Eating, Drinking and a Tiny Dash of Culture in Panama City

Panama City Skyline

Panama City is tall and white, each glass building outdoing the last with funky facades that create curves and shapes in the skyline. Beneath the skyscrapers, street art scrawls profound messages—next to a handwritten advertisement for mangoes, an ask and answer: 

What’s deeper than the abyss? Sadness. And the cocktails! This New York drinker had muddled fruits she didn’t even know existed. But above all, the cuisine. More on that later.

I went to Panama City with only one mission in mind: to acquire a Panama hat (even if they’re made in Ecuador!) but I found myself greeted with profuse alternatives—local crafts and art, challenging and transportive menus, and too many rooftop bars for my allotted 4 sunsets in the city.

What to Do:

The Canal

The number one tourist attraction in Panama is not exactly beautiful, but it’s a great place to nerd out on history, engineering and culture. You can watch boats inch through the canal—they build them so big now it’s almost like they’re squeezing into too-tight jeans—then tour the extensive museum highlighting everything from the canal’s builders to the interesting ecological system the canal created. ($15 to enter)

Casco Viejo

Panama_ Shopping in Casco Viejo 2Walk the streets of Casco Viejo, ripe with vivid walls for Instagramming. The narrow lanes are dotted with stores, ranging from packed souvenir shops to art galleries, to shops full of Panamanian designers and handcrafts. Stop into Diablo Rosso for a selection of fashions and crafts by Panamanian designers as well as a couple gallery rooms, and check out the shop UnderCover, too, which stocks a lot of work by local street artist Rolando de Sedas, known as Rolo.Panama_ UnderCover Shop in Casco Viejo

Bio Museo

Frank Gehry’s Central American masterpiece is as colorful as the crumbling old town. Designed to resemble the rain forest canopy, its complicated exterior is indeed a nice impromptu umbrella during Panama’s unexpected thunderstorms. The architectural feat houses a biodiversity museum on Panama’s incredibly unique ecology ($18 entry).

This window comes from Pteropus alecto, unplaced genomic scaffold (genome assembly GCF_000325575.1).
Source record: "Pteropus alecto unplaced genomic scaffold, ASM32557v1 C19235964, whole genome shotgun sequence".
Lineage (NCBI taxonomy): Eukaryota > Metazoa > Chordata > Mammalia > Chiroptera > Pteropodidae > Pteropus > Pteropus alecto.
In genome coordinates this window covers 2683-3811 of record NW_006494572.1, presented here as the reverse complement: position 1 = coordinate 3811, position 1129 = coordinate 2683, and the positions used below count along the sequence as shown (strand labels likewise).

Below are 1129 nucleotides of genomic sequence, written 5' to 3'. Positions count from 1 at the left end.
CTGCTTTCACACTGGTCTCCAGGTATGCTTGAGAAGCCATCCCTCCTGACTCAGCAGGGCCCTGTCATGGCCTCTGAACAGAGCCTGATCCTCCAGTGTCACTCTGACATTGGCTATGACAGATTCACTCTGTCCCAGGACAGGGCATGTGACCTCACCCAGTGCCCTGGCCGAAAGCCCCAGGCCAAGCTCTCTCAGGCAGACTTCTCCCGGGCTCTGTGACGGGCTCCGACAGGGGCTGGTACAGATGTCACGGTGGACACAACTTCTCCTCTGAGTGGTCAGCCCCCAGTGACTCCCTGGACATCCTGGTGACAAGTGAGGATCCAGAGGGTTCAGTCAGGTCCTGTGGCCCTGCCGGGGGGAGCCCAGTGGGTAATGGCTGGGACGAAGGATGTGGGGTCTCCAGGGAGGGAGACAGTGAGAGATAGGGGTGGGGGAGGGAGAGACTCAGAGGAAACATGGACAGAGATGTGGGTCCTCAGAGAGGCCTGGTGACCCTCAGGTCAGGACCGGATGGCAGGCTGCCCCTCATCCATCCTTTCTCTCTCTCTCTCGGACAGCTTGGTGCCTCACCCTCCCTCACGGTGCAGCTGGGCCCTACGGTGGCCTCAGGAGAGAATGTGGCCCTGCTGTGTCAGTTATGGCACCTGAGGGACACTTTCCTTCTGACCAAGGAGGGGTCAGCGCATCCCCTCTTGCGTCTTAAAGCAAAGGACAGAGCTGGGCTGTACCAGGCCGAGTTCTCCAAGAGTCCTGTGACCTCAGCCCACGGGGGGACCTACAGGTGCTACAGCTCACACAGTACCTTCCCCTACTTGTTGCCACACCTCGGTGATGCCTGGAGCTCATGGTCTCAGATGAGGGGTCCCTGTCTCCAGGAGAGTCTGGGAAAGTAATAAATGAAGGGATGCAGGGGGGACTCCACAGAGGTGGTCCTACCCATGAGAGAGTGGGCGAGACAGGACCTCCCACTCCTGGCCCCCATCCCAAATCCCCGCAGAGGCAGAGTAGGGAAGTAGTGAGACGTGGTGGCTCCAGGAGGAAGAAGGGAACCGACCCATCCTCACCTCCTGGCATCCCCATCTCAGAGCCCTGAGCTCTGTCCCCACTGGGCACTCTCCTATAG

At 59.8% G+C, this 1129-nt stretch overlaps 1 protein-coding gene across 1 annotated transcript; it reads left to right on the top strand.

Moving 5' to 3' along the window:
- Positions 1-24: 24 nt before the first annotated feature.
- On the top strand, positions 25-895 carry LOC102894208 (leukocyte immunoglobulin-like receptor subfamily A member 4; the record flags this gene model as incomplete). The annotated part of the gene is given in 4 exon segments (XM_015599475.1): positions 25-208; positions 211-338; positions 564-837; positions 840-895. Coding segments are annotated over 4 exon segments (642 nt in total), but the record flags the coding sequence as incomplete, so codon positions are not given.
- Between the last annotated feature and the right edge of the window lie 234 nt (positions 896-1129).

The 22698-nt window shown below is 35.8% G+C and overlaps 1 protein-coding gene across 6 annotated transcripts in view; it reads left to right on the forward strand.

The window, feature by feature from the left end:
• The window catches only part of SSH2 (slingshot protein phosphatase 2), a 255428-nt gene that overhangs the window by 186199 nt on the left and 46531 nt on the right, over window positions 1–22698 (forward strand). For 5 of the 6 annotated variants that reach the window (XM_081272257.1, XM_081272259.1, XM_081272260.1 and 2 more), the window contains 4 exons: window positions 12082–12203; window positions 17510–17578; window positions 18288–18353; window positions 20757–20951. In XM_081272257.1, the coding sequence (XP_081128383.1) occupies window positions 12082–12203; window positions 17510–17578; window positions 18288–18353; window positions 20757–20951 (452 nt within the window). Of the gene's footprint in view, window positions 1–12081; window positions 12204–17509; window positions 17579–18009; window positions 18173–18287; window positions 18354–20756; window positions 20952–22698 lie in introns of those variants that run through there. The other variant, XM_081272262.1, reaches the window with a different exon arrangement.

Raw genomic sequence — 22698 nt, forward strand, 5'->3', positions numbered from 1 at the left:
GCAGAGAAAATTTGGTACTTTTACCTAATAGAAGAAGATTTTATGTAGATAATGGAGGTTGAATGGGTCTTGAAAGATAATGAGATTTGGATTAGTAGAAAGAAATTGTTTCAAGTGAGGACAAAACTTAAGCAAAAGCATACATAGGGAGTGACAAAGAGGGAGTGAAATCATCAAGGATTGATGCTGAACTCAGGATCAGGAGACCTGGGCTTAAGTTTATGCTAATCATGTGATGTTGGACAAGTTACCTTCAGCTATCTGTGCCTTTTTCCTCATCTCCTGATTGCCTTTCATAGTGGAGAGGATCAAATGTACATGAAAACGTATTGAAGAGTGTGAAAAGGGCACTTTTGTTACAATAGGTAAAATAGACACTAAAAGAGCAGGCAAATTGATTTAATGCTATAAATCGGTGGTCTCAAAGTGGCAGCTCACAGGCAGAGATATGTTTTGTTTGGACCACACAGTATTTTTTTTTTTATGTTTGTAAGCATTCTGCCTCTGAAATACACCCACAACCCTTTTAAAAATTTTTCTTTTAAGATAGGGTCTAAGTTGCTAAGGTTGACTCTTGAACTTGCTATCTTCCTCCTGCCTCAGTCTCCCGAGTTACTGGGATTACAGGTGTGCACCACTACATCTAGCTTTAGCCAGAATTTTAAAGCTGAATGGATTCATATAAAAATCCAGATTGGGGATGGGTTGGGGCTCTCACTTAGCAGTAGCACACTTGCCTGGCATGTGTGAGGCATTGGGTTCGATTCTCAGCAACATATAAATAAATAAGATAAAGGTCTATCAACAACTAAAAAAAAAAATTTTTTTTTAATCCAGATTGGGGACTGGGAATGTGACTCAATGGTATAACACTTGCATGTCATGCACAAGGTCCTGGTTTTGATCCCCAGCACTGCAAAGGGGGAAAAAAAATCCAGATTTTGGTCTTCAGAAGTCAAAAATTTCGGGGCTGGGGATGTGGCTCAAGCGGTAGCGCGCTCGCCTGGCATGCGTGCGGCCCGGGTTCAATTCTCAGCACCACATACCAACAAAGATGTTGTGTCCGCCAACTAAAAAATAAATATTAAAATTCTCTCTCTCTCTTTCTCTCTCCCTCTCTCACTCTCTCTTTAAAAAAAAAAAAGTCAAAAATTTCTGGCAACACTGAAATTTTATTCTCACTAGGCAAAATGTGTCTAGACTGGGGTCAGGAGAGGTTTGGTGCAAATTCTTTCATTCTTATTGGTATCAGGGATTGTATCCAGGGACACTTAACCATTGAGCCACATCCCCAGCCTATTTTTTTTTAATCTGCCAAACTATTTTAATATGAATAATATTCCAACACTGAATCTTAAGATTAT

Eat and Drink:

Tantalo

This old city hotel, restaurant, and bar, serves yummy modern takes on Panamanian cuisine, but you should come specifically for lunch. Every day the kitchen offers the staff meal to customers—an authentic daily creation of what’s available for the chefs to be creative with and throw together. This is gourmet eating like a local ($7-$30). Head to the hotel’s roof for a nightly party with music and performers who engage the crowd. Amazing views and gin and tonics the size of your head will keep you returning, but don’t forget to rooftop hop—from Tantalo, you can spot several other roof parties happening any night of the week. 

Panama_The open kitchen at CalliopeCalliope

Housed in an imposing old theater, the beauty and drama of Calliope’s space almost overshadows the food. Almost. Try the lamb chops, the tuna tartare and do not sleep on these cocktails. Their drink menu is extensive—highlights include the Gin Mare Tonic with grapefruit and peppermint, and the Buco Pisco with jalapeño syrup. (Bites range from $7-$35).Panama_One gorgeous cocktail at Calliope

Maito

This ultra mod establishment is not easily accessible by foot, but worth the $3 uber ride (yes, Uber is safe, easy and stupid cheap anywhere you need to go.) We spent an entire evening in Maito’s chic dining room, trying to decipher the menu in Spanish without the help of English-speaking waiters and zero wifi, but ended up delighted by all of our blind choices off the Italian, Asian and Central American fusion menu. Rich pastrami tacos, the pasta carbonara, and a chow mein with tempura duck, were all outstanding ($9-$33).

Where to Stay:

Tantalo Hotel

Rooms designed by individual artists give the place a bohemian feel. The Tantalo Hotel is best suited for the chill-at-heart—it’s well located in the center of old town, but that means it can be loud at night. (Around $135 a night)

Intercontinental Miramar Panama

For something quieter (and with a pool!) the Intercontinental is right between old town and new town, and the nightly buffet is an unexpected respite from the heavy, rich food you’ll be eating everywhere else. (Rooms start at $145).

Holiday Inn Express Distrito Financiero

This place has been recently renovated and is very comfortable. It’s off the beaten path in the financial district, so it makes you feel like you’re doing something important, even if you’re not. ($78/night).

Getting there and around:

Copa Airlines offers cheap, easy nonstop flights to Panama City. Once there, check out the easy and efficient metro, or uber away. If you stay in old town most of your activities will be walkable.

Header photo by F Delventhal. All other photos by author.

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